roleplaying games

The wonderful world (err) of worldbuilding

I’ve had an idea in my head for a game setting for some time now, and after some trial and error, I think I’m ready to get it out. What’s important here is not necessarily the details of my idea (though you’ll get some of those), but rather how I plan on structuring it to make a cohesive and fun game world.

I start with a central theme for my settings. My group has relied on some repeat central themes, one we keep on returning to (mostly my fault, this one) is the Dark Future(tm). I’ve played in three completely different Cyberpunk settings, and yet in some ways they’re all the same. The Dark Future(tm) promotes a mercenary attitude, makes others hard to trust, and surrounds you with powers that will always be more powerful than you. And yes, there are cybereyes and guns. But those don’t matter nearly as much as you’d think.

For my new setting, I really wanted to change things thematically. For this reason and a few others, I ended up choosing the Age of Sail to base my setting off of. Now, though the Age of Sail refers to a specific period in human history, this will not be a historical game. Rather, I wanted a fantasy game with muskets and big boats. Not so glamorous when you put it that way, though…

What ends up being important first is not the details of the world, but rather what you want the game to look like. I want there to be at least some focus on exploration, so this world is going to be a colonial-type situation, with the main setting for the game separated from the homeland by a great ocean. If I wanted to really emphasize sailing and boats, I could make this new world an archipelago. I’m thinking deep and dangerous wilderness, so I’m going to stick with a vast continent for now. An archipelago as a feature isn’t out of the question, though.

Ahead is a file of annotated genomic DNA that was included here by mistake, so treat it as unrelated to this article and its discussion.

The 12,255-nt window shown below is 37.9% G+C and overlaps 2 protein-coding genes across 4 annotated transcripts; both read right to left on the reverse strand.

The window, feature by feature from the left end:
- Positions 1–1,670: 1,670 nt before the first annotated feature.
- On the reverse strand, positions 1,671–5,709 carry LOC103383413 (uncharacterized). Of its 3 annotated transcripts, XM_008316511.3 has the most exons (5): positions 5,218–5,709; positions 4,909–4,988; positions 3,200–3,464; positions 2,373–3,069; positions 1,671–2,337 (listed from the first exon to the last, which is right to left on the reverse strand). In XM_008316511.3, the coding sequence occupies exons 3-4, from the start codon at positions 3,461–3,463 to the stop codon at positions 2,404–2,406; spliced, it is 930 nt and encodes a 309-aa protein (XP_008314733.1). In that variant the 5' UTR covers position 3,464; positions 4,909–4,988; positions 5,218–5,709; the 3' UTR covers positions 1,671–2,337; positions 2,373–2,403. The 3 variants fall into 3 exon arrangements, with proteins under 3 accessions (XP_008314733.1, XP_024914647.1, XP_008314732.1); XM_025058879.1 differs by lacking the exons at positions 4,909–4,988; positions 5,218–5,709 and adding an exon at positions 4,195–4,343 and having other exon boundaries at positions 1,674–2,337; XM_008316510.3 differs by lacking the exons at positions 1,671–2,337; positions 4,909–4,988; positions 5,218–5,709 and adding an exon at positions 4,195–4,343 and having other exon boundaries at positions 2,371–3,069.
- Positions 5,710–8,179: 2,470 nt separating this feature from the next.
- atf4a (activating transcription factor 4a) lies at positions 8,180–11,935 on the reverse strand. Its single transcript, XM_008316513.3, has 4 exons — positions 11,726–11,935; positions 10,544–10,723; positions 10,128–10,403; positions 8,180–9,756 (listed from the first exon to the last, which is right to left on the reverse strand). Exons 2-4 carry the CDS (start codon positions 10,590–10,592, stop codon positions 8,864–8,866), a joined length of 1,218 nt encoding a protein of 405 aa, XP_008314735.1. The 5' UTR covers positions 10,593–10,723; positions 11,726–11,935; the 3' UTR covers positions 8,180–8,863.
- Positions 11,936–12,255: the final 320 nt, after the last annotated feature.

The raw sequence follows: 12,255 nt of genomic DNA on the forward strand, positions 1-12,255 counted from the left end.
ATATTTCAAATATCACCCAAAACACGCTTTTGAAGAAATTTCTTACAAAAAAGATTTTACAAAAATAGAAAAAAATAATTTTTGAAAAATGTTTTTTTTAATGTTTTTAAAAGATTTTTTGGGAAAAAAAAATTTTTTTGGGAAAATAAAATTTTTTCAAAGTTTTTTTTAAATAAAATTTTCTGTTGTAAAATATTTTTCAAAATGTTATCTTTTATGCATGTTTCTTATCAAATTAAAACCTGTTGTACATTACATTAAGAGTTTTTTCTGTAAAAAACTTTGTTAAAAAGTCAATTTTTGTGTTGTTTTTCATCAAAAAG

So, this being a fantasy game, I want magic. I want magic to be accessible to the players, but not common. In some ways, D&D presents a world like this, where you must be a specialist of some sort to access the magical arts. Compared to a world like Piers Anthony’s Xanth, where everyone is born with some magical talent, this makes magic relatively rare. I actually want magic even rarer than in D&D. I want the world to progress almost like magic doesn’t exist, except for some dark corners of the world.

Now, if I want it accessible to players, it can’t be rare because it’s that difficult to perform, though there are some things we can do with that. Instead, magic is rare in this world because it isn’t trusted. Add to that the need for unusual materials to perform any magic, and suddenly it becomes a rarity, dangerous and powerful. This is what I’m going for.

I have some backstory for this. The religion of the colonial continent worships a God of Order. Magic is seen as the ultimate disorder in nature, altering the laws of science as they are known. I have an interesting backstory for why magic exists the way it does, too…but my players will read this, and that backstory is going to be a bit of a surprise.

Now, the native peoples of the New World will have a different relationship with magic. The details of which I’m leaving out/haven’t come up with yet, but the long and short of it is that this creates significant distrust between the natives and these new settlers.

As an additional little complication, the nations of the settlers, though they worship a God of Order, are becoming secular. As science is becoming more clear, the purpose of God in the world is becoming less clear. So now you have a tension in that society. Add to that how the settlers relate to this tension, and you have a lot of interesting dimensions.

That was a rough start. From here, there’s a lot of writing to be done…but there’s already some great sources of conflict, as well as an establishment of a good hook (in this case, settling a new land). Throw in some details and mine those conflicts for story seeds, and you can almost run a game already. All I really need to do now is some detail work (The politics of the two continents, technology, how magic actually works) and some detailed detail work (maps, maps, a bestiary, and maps), and this may be gameable. I almost make it seem too easy.


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